Is there West Nile in Massachusetts?
Seven human cases of West Nile virus have been reported in Massachusetts so far in 2021. All four individuals were exposed or likely exposed to the virus in Middlesex County.
How many cases of West Nile are in Massachusetts?
People who develop severe illness with WNV are most often reported. There was 11 human cases of WNV in Massachusetts in 2020. Between 2011 and 2020, 148 people were reported with WNV infection in Massachusetts. Seven of these people died.
How long after being bitten do you get West Nile virus?
Most West Nile virus infections happen during warm weather, when mosquitoes are active. The incubation period — the period between when you’re bitten by an infected mosquito and the appearance of signs and symptoms of the illness — generally ranges from four to 10 days.
What are symptoms of West Nile virus?
About 1 in 5 people who are infected develop a fever with other symptoms such as headache, body aches, joint pains, vomiting, diarrhea, or rash. Most people with febrile illness due to West Nile virus recover completely, but fatigue and weakness can last for weeks or months. Serious symptoms in a few people.
Who is at risk for West Nile virus?
Severe illness can occur in people of any age; however, people over 60 years of age are at greater risk. People with certain medical conditions, such as cancer, diabetes, hypertension, kidney disease, and people who have received organ transplants, are also at greater risk.
Is West Nile virus fatal?
There are no vaccines to prevent or medications to treat WNV in people. Fortunately, most people infected with WNV do not feel sick. About 1 in 5 people who are infected develop a fever and other symptoms. About 1 out of 150 infected people develop a serious, sometimes fatal, illness.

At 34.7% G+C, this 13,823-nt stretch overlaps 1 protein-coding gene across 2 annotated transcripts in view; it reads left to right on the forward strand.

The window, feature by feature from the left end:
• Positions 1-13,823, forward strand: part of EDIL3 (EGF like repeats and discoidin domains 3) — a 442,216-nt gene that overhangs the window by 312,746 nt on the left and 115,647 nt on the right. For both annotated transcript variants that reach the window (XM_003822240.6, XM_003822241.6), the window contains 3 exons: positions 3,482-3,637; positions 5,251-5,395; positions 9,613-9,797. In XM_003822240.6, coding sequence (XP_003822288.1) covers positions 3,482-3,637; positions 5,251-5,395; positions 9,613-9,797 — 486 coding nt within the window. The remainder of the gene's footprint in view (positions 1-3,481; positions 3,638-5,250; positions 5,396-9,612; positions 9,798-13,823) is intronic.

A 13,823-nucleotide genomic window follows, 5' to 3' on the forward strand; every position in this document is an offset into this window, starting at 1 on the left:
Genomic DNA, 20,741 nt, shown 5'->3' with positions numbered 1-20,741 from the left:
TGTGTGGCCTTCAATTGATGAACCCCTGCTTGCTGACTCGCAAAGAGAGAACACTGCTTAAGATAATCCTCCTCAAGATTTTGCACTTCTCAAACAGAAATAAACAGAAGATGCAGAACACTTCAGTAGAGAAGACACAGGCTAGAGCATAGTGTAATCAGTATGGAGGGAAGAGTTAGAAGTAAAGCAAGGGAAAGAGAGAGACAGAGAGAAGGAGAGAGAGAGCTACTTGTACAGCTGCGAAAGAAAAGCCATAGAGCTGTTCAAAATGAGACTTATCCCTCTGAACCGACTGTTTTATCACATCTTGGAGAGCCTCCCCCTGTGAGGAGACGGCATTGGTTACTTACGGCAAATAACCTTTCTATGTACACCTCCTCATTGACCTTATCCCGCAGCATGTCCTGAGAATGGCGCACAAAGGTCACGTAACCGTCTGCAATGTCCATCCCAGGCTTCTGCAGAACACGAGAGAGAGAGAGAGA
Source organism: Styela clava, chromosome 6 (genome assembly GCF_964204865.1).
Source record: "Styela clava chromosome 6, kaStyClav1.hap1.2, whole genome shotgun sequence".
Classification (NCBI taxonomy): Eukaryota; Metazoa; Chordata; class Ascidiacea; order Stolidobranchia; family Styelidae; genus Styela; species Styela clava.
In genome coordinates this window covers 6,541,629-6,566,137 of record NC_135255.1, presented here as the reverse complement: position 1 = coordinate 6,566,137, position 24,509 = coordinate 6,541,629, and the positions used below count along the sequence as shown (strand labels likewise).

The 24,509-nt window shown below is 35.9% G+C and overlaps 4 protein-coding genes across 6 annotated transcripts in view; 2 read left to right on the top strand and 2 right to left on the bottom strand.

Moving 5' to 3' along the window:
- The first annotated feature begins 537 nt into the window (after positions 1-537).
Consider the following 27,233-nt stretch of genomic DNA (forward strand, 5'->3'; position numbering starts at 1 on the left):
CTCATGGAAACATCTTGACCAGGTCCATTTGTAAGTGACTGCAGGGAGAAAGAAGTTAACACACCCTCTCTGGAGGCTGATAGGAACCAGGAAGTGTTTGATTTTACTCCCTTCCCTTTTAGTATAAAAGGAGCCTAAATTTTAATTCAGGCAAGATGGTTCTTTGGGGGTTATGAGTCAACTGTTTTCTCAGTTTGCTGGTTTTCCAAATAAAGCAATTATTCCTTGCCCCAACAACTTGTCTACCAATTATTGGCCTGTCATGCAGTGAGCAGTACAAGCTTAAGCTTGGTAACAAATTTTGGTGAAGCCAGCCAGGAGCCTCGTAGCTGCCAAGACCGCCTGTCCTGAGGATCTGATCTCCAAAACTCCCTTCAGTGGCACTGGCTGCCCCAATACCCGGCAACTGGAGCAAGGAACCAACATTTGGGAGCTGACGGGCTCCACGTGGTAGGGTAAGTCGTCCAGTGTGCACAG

Can the West Nile virus be cured?
Because it’s a viral condition, West Nile virus doesn’t have a cure. But you can take over-the-counter pain relievers, such as ibuprofen or aspirin, to relieve symptoms of West Nile virus such as muscle aches and headaches.
Should I be worried about the West Nile virus?
Like other viruses, the very young, the elderly and people who are immunocompromised are at greatest risk for West Nile. “Serious cases of West Nile virus are so rare that it is not something people should worry about or stay inside all summer to avoid.
What is the West Nile Virus (WNV)?
Fact sheet about West Nile Virus. West Nile virus (WNV) is a mosquito-carried virus that can cause illness ranging from a mild fever to more serious disease like encephalitis or meningitis. It was first identified in the United States in 1999.
How many people have been infected with WNV in Massachusetts?
Because most people who are exposed to WNV have no symptoms, it is difficult to know exactly how many people have been infected. People who develop severe illness with WNV are most often reported. Between 2011 and 2020, 148 people were reported with WNV infection in Massachusetts. Seven of these people died.
Where can I find more information about WNV?
More information about different types of mosquitoes that can spread WNV can be found on the MDPH website at www.mass.gov/dph/mosquito. WNV may also be spread through blood transfusion or organ transplant. In addition, there are rare reports of WNV being passed from pregnant or breastfeeding women, who are infected with WNV, to their babies.
Does MDPH test for WNV on dead birds in Massachusetts?
From 2000 to 2008, MDPH collected reports and ran tests for WNV on dead birds in Massachusetts as one of several ways to monitor WNV activity across the state. In recent years, this method has become less useful for finding the virus. Many other states have discontinued dead bird reporting and testing.